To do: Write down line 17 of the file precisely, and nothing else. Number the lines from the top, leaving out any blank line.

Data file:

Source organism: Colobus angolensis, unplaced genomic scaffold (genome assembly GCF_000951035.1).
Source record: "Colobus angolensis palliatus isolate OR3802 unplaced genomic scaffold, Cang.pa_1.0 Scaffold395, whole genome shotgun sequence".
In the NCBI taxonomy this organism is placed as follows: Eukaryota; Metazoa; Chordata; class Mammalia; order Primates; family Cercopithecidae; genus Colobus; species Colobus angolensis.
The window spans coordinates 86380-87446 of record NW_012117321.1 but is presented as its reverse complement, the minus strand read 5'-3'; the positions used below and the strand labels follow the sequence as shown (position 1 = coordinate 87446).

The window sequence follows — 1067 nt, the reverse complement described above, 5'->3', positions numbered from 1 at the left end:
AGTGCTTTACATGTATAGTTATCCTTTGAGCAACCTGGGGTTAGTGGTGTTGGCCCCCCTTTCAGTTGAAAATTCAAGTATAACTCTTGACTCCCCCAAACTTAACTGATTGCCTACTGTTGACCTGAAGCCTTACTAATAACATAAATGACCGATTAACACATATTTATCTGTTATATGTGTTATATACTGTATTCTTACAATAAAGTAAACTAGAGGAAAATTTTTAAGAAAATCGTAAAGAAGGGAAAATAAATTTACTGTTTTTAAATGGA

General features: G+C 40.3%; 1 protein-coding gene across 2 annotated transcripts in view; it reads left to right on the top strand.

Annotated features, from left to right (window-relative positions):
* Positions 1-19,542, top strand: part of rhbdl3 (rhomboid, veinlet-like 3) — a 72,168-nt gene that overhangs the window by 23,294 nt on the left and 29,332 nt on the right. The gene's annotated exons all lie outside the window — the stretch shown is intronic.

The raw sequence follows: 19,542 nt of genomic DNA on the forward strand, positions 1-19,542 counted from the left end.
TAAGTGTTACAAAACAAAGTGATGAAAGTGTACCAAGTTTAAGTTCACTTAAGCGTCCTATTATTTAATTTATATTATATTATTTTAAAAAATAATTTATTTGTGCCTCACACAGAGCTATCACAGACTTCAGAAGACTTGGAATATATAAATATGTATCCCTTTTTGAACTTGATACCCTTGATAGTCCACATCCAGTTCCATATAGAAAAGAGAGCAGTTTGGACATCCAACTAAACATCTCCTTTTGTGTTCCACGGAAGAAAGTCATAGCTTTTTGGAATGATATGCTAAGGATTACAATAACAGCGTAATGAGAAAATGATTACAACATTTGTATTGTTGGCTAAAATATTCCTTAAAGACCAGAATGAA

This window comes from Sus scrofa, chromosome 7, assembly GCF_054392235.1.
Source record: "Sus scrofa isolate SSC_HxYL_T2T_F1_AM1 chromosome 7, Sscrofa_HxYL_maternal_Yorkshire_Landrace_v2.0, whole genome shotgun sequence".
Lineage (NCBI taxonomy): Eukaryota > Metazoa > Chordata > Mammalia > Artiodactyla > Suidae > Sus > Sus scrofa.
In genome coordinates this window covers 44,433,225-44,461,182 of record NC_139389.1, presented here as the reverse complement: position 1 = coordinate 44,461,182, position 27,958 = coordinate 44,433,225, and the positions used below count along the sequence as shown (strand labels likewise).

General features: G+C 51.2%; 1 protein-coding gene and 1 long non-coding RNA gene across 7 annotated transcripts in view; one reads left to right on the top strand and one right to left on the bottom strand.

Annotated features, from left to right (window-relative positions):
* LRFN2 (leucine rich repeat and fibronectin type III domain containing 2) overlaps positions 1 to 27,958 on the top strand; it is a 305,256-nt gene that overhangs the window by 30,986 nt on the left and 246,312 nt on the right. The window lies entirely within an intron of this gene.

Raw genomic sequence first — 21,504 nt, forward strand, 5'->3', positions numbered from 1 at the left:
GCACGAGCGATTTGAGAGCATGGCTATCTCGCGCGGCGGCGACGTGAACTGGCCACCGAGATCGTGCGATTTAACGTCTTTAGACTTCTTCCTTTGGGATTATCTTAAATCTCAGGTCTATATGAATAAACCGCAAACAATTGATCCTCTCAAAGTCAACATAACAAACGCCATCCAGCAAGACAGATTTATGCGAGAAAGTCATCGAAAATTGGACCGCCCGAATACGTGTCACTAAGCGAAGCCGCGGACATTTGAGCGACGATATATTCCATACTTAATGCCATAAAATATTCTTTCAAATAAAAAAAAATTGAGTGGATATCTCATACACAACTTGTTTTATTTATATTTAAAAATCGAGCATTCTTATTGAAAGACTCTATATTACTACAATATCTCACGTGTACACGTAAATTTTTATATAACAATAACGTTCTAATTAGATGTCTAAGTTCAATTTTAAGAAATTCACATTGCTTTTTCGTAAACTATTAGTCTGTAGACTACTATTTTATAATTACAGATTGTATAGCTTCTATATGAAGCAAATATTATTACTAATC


Annotated features, from left to right (window-relative positions):